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Riker channels allow for messages to be published to interested subscribers. Channels are actors so messaging a channel works the same way as any othe actor.

Starting a channel

The riker::actors::channel function returns a channel:

let chan: ChannelRef<PowerStatus> = channel("power-status", &sys).unwrap();


To subscribe to and receive messages from a channel an actor must support the message type of the channel.

In the above example we created a channel that publishes PowerStatus messages, notifying components in an autonomous vehicle of changes in available battery energy. Let's create two actors that will subscribe to the channel so they can receive this message:

struct GpsActor;

struct NavigationActor;


// Each actor would send a Subscribe message to the
// channel, typically in `pre_start`. E.g.:
let sub = Box::new(ctx.myself());
chan.tell(Subscribe { actor: sub, topic: "*".into() }, None);

Here we have two actors that each need to receive status changes in available battery power so they can adapt their behavior. They both must support the PowerStatus message that the channel publishes. You'll notice that we need to use Box to create a trait object of Tell<PowerStatus>.

The Subscribe message is used to subscribe an actor to a channel, which you'll notice requires a topic. A channel consists of one or more topics, typically that have a common theme. When a message is published it is published to a specific topic on the channel.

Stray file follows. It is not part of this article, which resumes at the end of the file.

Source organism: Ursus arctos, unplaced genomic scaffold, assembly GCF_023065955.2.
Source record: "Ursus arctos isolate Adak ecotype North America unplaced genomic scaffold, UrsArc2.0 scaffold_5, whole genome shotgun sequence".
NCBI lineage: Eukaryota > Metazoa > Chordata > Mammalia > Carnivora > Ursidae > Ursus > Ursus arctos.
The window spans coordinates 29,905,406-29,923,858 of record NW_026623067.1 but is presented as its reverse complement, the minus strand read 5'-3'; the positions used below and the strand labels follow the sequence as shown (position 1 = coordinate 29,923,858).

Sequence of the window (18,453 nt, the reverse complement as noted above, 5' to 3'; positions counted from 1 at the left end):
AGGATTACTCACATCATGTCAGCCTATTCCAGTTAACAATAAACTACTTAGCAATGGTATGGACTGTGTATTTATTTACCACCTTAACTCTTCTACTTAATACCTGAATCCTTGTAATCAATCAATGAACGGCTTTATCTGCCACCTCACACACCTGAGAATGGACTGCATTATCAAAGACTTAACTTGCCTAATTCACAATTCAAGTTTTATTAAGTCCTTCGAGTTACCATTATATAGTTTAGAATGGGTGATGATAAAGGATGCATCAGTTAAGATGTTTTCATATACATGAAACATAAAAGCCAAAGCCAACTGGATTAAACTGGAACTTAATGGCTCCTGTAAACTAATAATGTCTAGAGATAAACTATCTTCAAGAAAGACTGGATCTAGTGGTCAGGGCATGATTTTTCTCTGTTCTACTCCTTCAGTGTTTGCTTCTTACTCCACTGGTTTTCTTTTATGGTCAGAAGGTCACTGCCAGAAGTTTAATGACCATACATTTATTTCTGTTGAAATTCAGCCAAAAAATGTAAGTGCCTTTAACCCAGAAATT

When subscribing to a topic, if it does't already exist it will be created and any future messages published to it will be sent to the subscriber.


The Publish message is used to publish to a channel:

let stat = PowerStatus { ... };
chan.tell(Publish { msg: stat, topic: "power".into() }, None);

This message will be cloned and sent to each subscriber of my-topic on the channel chan.

In this case, it may be that the GpsActor will choose to lower the GPS sampling rate if the battery level falls below a certain percentage, thus lowering the power used. The NavigationActor might override any active mission and force the vehicle to return to base if the power level drops to a critical level. The same use of channels could be applied to ecommerce platforms, payments systems, warehouse logistics, shipping tracking, etc.

Common channels

When the actor system starts serveral channels are created. These channels help developers receive messages about system events and failed messages.

System events

The System Events channel provides events including ActorCreated, ActorRestarted and ActorTerminated events. Each of these are reprented as topic actor.created, actor.restarted and actor.terminated topics respectively. The message type is SystemEvent enum


    .tell(Subscribe { actor: sub1, topic: "actor.created".into() }, None);


System events are considered system messages and therefore a subscriber's Actor::sys_recv method will be invoked instead of Actor::recv.

Dead letters

The Dead Letters channel publishes messages that failed to be delivered to their destination actor. This channel can be subscribed to to handle those messages. Note: Dead letters use Debug representation of the original undelivered message, limiting the use of dead letters to logging of failed messages rather than actually acting upon them.


sys.dead_letters().tell(Subscribe { actor: sub1, topic: "*".into() }, None);

Channels form an integral part of the Riker system and provide essential services to creating dynamic applications where actors collaborate to achieve a common goal.

Next we'll look at scheduling messages to be sent at a time in the future.

Scheduling Messages